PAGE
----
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Re: [IP] Persantine Thallium test

Date: Thu, 9 Mar 2000 15:11:45 EST
>From: email @ redacted
>Subject: Re: [IP] Persantine Thallium test
>In a message dated 3/9/00 1:08:55 PM, email @ redacted writes:
>>I have to have a Persantine Thallium done. I was wondering if anyone
>>has had it done.  I need to know if I can keep the insulin pump on.
>I had a Thallium stress test done prepump -- it does involve xrays, so the
>pump would have to be removed for that portion of it.  (with the exercise
>stress test, the xrays were done more than once).  I can't see how having
>persantine IV drip would affect the pump.  You will have ecg electrodes
>attached - don't think that would affect the pump, but could the pump
>them?  Maybe you could just disconnect and take a bolus every hour to equal
>that hour's basal, at least if you are using a plastic infusion set like
>sils/tenders or sofset.

I am very behind with reading the mails from the list, so hope this reply is
not too late for whoever posed the original question.
I work as a Medical Physicist in Nuclear Medicine, so have acquaintance with
Thallium stress tests from the other side of the bench.  It does not involve
The object of the test is to obtain images of your heart muscle under
stress - the stress is either provided by having the patient exercise (for
example on a treadmill), or by what is called pharmacological stress using
drugs such as persantine.
Radioactive thallium is then injected intravenously, and the patient lies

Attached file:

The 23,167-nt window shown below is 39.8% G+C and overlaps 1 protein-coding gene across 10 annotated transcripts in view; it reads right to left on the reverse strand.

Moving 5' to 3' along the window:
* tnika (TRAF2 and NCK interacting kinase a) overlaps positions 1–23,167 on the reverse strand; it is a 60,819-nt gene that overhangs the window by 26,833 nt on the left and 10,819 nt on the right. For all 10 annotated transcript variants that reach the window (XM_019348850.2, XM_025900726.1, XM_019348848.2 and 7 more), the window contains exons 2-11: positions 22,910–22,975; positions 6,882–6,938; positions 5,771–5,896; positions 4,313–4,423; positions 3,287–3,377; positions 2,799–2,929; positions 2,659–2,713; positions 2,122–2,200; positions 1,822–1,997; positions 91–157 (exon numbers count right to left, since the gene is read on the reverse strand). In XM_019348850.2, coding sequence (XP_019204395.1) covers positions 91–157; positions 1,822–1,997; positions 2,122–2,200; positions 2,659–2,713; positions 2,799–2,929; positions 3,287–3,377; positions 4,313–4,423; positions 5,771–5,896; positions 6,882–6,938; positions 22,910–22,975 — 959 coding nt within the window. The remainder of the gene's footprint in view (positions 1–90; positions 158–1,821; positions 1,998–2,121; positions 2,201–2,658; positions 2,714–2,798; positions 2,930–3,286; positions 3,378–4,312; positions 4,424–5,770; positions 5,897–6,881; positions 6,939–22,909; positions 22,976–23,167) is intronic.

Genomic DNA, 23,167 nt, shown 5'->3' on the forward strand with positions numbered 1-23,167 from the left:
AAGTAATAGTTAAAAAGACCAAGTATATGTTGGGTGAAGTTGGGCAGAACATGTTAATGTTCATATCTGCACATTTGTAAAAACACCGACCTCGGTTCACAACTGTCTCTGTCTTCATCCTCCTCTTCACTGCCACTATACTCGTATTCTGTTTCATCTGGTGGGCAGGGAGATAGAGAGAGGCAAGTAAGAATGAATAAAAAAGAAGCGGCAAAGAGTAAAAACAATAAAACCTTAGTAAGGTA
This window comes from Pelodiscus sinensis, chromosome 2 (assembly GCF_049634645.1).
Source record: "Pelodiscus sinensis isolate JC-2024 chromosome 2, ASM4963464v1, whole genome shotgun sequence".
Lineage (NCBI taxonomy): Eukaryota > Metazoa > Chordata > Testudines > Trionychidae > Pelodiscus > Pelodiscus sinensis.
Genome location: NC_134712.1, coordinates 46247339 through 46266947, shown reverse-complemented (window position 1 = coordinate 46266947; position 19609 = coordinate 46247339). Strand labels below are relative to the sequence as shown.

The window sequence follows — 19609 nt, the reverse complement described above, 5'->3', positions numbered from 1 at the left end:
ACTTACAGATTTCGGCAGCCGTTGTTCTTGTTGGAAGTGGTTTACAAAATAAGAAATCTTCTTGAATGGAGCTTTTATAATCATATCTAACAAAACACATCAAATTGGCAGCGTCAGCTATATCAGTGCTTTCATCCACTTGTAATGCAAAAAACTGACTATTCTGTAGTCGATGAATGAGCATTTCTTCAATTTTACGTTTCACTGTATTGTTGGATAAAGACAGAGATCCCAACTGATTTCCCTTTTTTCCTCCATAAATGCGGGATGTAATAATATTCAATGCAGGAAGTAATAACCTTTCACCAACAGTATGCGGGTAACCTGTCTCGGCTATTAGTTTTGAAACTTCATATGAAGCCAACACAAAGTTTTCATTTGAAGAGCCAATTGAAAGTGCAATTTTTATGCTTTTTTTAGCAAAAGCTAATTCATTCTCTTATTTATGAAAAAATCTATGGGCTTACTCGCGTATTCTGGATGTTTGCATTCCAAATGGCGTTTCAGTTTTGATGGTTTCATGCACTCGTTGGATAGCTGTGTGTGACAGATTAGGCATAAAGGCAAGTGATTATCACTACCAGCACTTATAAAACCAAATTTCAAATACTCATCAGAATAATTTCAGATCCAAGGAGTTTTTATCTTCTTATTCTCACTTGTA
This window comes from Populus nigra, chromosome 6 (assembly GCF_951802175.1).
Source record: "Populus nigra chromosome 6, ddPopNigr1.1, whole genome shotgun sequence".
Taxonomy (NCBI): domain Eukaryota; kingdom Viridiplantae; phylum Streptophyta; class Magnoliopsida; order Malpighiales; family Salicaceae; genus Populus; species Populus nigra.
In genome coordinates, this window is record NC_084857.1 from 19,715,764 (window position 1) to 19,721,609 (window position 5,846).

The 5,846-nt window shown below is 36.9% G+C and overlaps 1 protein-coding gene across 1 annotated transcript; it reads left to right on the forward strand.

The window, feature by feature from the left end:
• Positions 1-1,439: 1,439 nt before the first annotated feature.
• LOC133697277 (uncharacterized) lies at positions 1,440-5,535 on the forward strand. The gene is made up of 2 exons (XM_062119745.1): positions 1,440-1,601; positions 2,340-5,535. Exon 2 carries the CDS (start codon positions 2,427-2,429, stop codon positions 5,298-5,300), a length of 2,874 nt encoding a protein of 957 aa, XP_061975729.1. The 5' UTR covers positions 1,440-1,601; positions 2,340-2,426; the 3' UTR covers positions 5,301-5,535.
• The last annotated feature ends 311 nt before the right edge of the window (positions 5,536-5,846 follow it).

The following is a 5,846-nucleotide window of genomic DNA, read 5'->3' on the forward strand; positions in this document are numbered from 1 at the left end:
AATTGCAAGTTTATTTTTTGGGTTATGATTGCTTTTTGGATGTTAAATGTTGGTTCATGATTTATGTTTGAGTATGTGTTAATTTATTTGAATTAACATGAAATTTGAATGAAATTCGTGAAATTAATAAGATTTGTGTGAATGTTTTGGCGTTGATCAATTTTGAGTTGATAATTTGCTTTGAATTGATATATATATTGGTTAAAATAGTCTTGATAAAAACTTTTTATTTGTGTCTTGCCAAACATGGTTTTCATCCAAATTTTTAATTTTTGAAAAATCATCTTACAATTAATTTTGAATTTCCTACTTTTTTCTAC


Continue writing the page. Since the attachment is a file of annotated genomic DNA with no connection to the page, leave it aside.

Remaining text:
under a scanner which collects the images of where in the heart muscle the
thallium has reached.
The test should not be traumatic (though you may well feel the
pharmacologically induced stress), and I can't see any reason why you should
need to disconnect the pump (but check with the pump manufacturer - if they
didnt know what a thallium scan is, they should at least be willing to find
out - given the association between DM and heart disease, this must be a
test commonly done on diabetics, and with more pump users, they will be
asked more often).  Taking it from the other end, I have written to the
manufacturers of the scanners we use to ask them if they see any way they
could affect insulin pumps, but so far got no response - seeing the
questions about this which appear on this list occasionally, I will try to
pursue the matter further.  From what I know about scanner design, I had no
hesitation about lying in a scanner as a normal volunteer on one occasion a
few months ago, and no adverse effects after the experience.

Hope this is helpful.

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